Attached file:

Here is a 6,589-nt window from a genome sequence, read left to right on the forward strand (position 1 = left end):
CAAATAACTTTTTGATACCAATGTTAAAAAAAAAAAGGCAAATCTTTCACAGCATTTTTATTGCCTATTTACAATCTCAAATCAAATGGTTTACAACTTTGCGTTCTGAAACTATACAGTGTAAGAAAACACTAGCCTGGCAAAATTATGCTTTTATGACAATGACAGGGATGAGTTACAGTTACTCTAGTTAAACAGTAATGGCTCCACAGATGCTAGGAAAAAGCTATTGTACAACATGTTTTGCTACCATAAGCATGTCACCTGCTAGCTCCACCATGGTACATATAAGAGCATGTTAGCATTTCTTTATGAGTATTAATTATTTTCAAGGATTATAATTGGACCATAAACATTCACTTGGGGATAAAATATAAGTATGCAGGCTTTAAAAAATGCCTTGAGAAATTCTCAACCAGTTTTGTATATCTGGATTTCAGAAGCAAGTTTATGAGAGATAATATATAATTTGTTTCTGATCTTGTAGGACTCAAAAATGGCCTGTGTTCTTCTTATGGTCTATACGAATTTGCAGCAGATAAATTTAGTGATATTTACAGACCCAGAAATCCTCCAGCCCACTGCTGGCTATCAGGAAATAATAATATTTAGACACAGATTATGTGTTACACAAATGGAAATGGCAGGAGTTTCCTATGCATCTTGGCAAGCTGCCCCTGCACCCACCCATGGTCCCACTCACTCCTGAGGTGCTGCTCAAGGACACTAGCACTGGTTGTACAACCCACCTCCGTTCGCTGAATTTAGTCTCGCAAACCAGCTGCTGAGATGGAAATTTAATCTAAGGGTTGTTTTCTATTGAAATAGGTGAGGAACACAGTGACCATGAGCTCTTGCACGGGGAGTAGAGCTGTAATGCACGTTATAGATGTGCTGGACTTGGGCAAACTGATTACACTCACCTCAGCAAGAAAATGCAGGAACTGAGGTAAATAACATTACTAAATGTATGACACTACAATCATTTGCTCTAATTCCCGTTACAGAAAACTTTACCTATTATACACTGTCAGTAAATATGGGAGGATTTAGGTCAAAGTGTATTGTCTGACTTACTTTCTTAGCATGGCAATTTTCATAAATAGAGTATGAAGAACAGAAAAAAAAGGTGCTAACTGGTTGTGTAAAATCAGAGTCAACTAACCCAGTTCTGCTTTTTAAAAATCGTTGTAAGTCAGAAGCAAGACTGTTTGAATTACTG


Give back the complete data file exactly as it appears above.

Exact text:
Here is a 6,589-nt window from a genome sequence, read left to right on the forward strand (position 1 = left end):
CAAATAACTTTTTGATACCAATGTTAAAAAAAAAAAGGCAAATCTTTCACAGCATTTTTATTGCCTATTTACAATCTCAAATCAAATGGTTTACAACTTTGCGTTCTGAAACTATACAGTGTAAGAAAACACTAGCCTGGCAAAATTATGCTTTTATGACAATGACAGGGATGAGTTACAGTTACTCTAGTTAAACAGTAATGGCTCCACAGATGCTAGGAAAAAGCTATTGTACAACATGTTTTGCTACCATAAGCATGTCACCTGCTAGCTCCACCATGGTACATATAAGAGCATGTTAGCATTTCTTTATGAGTATTAATTATTTTCAAGGATTATAATTGGACCATAAACATTCACTTGGGGATAAAATATAAGTATGCAGGCTTTAAAAAATGCCTTGAGAAATTCTCAACCAGTTTTGTATATCTGGATTTCAGAAGCAAGTTTATGAGAGATAATATATAATTTGTTTCTGATCTTGTAGGACTCAAAAATGGCCTGTGTTCTTCTTATGGTCTATACGAATTTGCAGCAGATAAATTTAGTGATATTTACAGACCCAGAAATCCTCCAGCCCACTGCTGGCTATCAGGAAATAATAATATTTAGACACAGATTATGTGTTACACAAATGGAAATGGCAGGAGTTTCCTATGCATCTTGGCAAGCTGCCCCTGCACCCACCCATGGTCCCACTCACTCCTGAGGTGCTGCTCAAGGACACTAGCACTGGTTGTACAACCCACCTCCGTTCGCTGAATTTAGTCTCGCAAACCAGCTGCTGAGATGGAAATTTAATCTAAGGGTTGTTTTCTATTGAAATAGGTGAGGAACACAGTGACCATGAGCTCTTGCACGGGGAGTAGAGCTGTAATGCACGTTATAGATGTGCTGGACTTGGGCAAACTGATTACACTCACCTCAGCAAGAAAATGCAGGAACTGAGGTAAATAACATTACTAAATGTATGACACTACAATCATTTGCTCTAATTCCCGTTACAGAAAACTTTACCTATTATACACTGTCAGTAAATATGGGAGGATTTAGGTCAAAGTGTATTGTCTGACTTACTTTCTTAGCATGGCAATTTTCATAAATAGAGTATGAAGAACAGAAAAAAAAGGTGCTAACTGGTTGTGTAAAATCAGAGTCAACTAACCCAGTTCTGCTTTTTAAAAATCGTTGTAAGTCAGAAGCAAGACTGTTTGAATTACTG